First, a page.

83. blatant
    Noisily or offensively loud or clamorous.
  84. blithe
    Joyous.
  85. boisterous
    Unchecked merriment or animal spirits.
  86. bolster
    To support, as something wrong.
  87. bombast
    Inflated or extravagant language, especially on unimportant subjects.
  88. boorish
    Rude.
  89. breach
    The violation of official duty, lawful right, or a legal obligation.
  90. brittle
    Fragile.
  91. broach
    To mention, for the first time.
  92. bumptious
    Full of offensive and aggressive self-conceit.
  93. buoyant
    Having the power or tendency to float or keep afloat.
  94. burnish
    To make brilliant or shining.
  95. cabal
    A number of persons secretly united for effecting by intrigue some private purpose.
  96. cacophony
    A disagreeable, harsh, or discordant sound or combination of sounds or tones.
  97. cajole
    To impose on or dupe by flattering speech.
  98. callow
    Without experience of the world.
  99. calumny
    Slander.
  100. candid
    Straightforward.
  101. cant
    To talk in a singsong, preaching tone with affected solemnity.
  102. capacious
    Roomy.
  103. capitulate
    To surrender or stipulate terms.
  104. captious
    Hypercritical.
  105. castigate
    To punish.
  106. cataract
    Opacity of the lens of the eye resulting in complete or partial blindness.
  107. caustic
    Sarcastic and severe.
  108. censure
    To criticize severely; also, an expression of disapproval.
  109. centurion
    A captain of a company of one hundred infantry in the ancient Roman army.
  110. chagrin
    Keen vexation, annoyance, or mortification, as at one's failures or errors.
  111. chary
    Careful; wary; cautious.
  112. chicanery
    The use of trickery to deceive.
  113. circumlocution
    Indirect or roundabout expression.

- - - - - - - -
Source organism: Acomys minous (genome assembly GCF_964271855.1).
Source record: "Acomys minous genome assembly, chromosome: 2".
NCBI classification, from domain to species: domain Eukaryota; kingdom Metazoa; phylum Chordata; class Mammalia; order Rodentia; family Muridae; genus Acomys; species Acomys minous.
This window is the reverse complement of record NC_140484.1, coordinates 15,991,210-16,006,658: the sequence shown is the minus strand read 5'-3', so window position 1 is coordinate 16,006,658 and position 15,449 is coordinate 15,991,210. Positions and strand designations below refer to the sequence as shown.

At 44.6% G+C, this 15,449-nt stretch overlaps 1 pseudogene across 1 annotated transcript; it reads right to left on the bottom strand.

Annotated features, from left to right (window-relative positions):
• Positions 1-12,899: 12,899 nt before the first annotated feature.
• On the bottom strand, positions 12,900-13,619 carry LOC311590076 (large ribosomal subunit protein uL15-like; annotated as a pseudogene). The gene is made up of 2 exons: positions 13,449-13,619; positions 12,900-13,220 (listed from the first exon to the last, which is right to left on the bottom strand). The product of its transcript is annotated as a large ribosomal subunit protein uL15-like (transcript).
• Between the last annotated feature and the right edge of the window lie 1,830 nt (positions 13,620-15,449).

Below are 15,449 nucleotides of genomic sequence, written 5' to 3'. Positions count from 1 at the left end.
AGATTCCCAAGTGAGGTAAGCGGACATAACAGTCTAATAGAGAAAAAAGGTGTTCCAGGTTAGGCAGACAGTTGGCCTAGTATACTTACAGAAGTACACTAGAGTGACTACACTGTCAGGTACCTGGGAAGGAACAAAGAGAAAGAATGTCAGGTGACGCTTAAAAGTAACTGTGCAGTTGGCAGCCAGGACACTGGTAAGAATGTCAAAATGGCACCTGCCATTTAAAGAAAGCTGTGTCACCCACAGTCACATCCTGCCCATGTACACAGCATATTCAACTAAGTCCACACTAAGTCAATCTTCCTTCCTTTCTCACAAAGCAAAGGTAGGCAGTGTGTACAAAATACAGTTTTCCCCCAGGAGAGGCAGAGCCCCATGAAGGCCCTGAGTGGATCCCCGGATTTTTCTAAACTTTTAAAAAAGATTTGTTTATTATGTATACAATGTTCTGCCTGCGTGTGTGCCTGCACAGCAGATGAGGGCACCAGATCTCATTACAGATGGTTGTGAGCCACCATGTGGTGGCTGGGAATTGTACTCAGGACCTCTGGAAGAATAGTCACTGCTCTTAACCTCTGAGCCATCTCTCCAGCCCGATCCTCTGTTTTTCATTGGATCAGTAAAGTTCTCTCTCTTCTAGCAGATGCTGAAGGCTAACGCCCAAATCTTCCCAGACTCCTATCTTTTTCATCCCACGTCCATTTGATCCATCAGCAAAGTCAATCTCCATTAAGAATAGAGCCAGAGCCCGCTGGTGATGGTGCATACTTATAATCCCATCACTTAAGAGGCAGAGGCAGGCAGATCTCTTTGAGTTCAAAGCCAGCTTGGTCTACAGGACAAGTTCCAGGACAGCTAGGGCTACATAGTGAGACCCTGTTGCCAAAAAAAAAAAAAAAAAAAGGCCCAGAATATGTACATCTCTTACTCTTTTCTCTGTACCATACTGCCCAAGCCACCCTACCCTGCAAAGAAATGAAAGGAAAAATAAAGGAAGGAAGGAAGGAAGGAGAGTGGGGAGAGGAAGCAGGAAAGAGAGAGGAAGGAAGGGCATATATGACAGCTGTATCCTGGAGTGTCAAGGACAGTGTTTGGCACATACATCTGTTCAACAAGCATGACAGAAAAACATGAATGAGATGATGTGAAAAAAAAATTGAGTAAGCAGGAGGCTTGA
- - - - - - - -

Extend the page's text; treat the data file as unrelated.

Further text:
114. coddle
    To treat as a baby or an invalid.
  115. coerce
    To force.
  116. coeval
    Existing during the same period of time; also, a contemporary.
  117. cogent
    Appealing strongly to the reason or conscience.
  118. cogitate
    Consider carefully and deeply; ponder.
  119. cognizant
    Taking notice.
  120. colloquial
    Pertaining or peculiar to common speech as distinguished from literary.
  121. collusion
    A secret agreement for a wrongful purpose.
  122. comestible
    Fit to be eaten.
  123. commemorate
    To serve as a remembrance of.
  124. complaisance
    Politeness.
  125. complement
    To make complete.
  126. comport
    To conduct or behave (oneself).
  127. compunction
    Remorseful feeling.
  128. conceit
    Self-flattering opinion.
  129. conciliatory
    Tending to reconcile.
  130. concord
    Harmony.
  131. concur
    To agree.
  132. condense
    To abridge.
  133. conflagration
    A great fire, as of many buildings, a forest, or the like.
  134. confluence
    The place where streams meet.
  135. congeal
    To coagulate.
  136. conjoin
    To unite.
  137. connoisseur
    A critical judge of art, especially one with thorough knowledge and sound judgment of art.
  138. console
    To comfort.
  139. conspicuous
    Clearly visible.
  140. consternation
    Panic.
  141. constrict
    To bind.
  142. consummate
    To bring to completion.
  143. contiguous
    Touching or joining at the edge or boundary.
  144. contrite
    Broken in spirit because of a sense of sin.
  145. contumacious
    Rebellious.
  146. copious
    Plenteous.
  147. cornucopia
    The horn of plenty, symbolizing peace and prosperity.
  148. corporeal
    Of a material nature; physical.
  149. correlate
    To put in some relation of connection or correspondence.
  150. corroboration
    Confirmation.
  151. counterfeit
    Made to resemble something else.
  152. countervail
    To offset.
  153. covert
    Concealed, especially for an evil purpose.
  154. cower
    To crouch down tremblingly, as through fear or shame.
  155. crass
    Coarse or thick in nature or structure, as opposed to thin or fine.
  156. credulous
    Easily deceived.
  157. cupidity
    Avarice.
  158. cursory
    Rapid and superficial.
  159. curtail
    To cut off or cut short.
  160. cynosure
    That to which general interest or attention is directed.
  161. dearth
    Scarcity, as of something customary, essential,or desirable.
  162. defer
    To delay or put off to some other time.
  163. deign
    To deem worthy of notice or account.
  164. deleterious
    Hurtful, morally or physically.
  165. delineate
    To represent by sketch or diagram.
  166. deluge
    To overwhelm with a flood of water.
  167. demagogue
    An unprincipled politician.
  168. denizen
    Inhabitant.
  169. denouement
    That part of a play or story in which the mystery is cleared up.
  170. deplete
    To reduce or lessen, as by use, exhaustion, or waste.
  171. deposition
    Testimony legally taken on interrogatories and reduced to writing, for use as evidence in court.
  172. deprave
    To render bad, especially morally bad.
  173. deprecate
    To express disapproval or regret for, with hope for the opposite.
  174. deride
    To ridicule.